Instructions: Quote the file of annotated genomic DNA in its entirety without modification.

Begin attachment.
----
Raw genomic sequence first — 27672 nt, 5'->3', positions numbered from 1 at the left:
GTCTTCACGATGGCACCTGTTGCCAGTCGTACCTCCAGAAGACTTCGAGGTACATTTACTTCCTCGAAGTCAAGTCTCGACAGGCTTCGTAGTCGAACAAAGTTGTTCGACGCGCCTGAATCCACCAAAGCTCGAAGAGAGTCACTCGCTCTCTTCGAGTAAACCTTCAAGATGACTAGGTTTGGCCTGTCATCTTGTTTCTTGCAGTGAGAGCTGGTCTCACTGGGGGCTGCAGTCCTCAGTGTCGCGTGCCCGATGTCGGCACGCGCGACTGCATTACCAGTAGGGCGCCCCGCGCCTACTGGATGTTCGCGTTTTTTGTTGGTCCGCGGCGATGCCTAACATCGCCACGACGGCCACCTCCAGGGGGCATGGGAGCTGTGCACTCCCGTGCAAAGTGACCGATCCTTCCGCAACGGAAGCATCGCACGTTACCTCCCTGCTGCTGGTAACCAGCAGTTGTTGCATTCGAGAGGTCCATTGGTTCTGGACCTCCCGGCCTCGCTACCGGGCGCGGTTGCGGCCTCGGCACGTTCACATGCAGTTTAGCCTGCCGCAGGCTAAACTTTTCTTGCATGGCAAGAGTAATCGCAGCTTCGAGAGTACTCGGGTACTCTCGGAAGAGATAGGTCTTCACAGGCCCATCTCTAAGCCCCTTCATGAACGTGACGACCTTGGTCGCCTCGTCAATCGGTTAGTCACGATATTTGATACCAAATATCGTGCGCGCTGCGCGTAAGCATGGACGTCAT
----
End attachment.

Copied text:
Raw genomic sequence first — 27672 nt, 5'->3', positions numbered from 1 at the left:
GTCTTCACGATGGCACCTGTTGCCAGTCGTACCTCCAGAAGACTTCGAGGTACATTTACTTCCTCGAAGTCAAGTCTCGACAGGCTTCGTAGTCGAACAAAGTTGTTCGACGCGCCTGAATCCACCAAAGCTCGAAGAGAGTCACTCGCTCTCTTCGAGTAAACCTTCAAGATGACTAGGTTTGGCCTGTCATCTTGTTTCTTGCAGTGAGAGCTGGTCTCACTGGGGGCTGCAGTCCTCAGTGTCGCGTGCCCGATGTCGGCACGCGCGACTGCATTACCAGTAGGGCGCCCCGCGCCTACTGGATGTTCGCGTTTTTTGTTGGTCCGCGGCGATGCCTAACATCGCCACGACGGCCACCTCCAGGGGGCATGGGAGCTGTGCACTCCCGTGCAAAGTGACCGATCCTTCCGCAACGGAAGCATCGCACGTTACCTCCCTGCTGCTGGTAACCAGCAGTTGTTGCATTCGAGAGGTCCATTGGTTCTGGACCTCCCGGCCTCGCTACCGGGCGCGGTTGCGGCCTCGGCACGTTCACATGCAGTTTAGCCTGCCGCAGGCTAAACTTTTCTTGCATGGCAAGAGTAATCGCAGCTTCGAGAGTACTCGGGTACTCTCGGAAGAGATAGGTCTTCACAGGCCCATCTCTAAGCCCCTTCATGAACGTGACGACCTTGGTCGCCTCGTCAATCGGTTAGTCACGATATTTGATACCAAATATCGTGCGCGCTGCGCGTAAGCATGGACGTCAT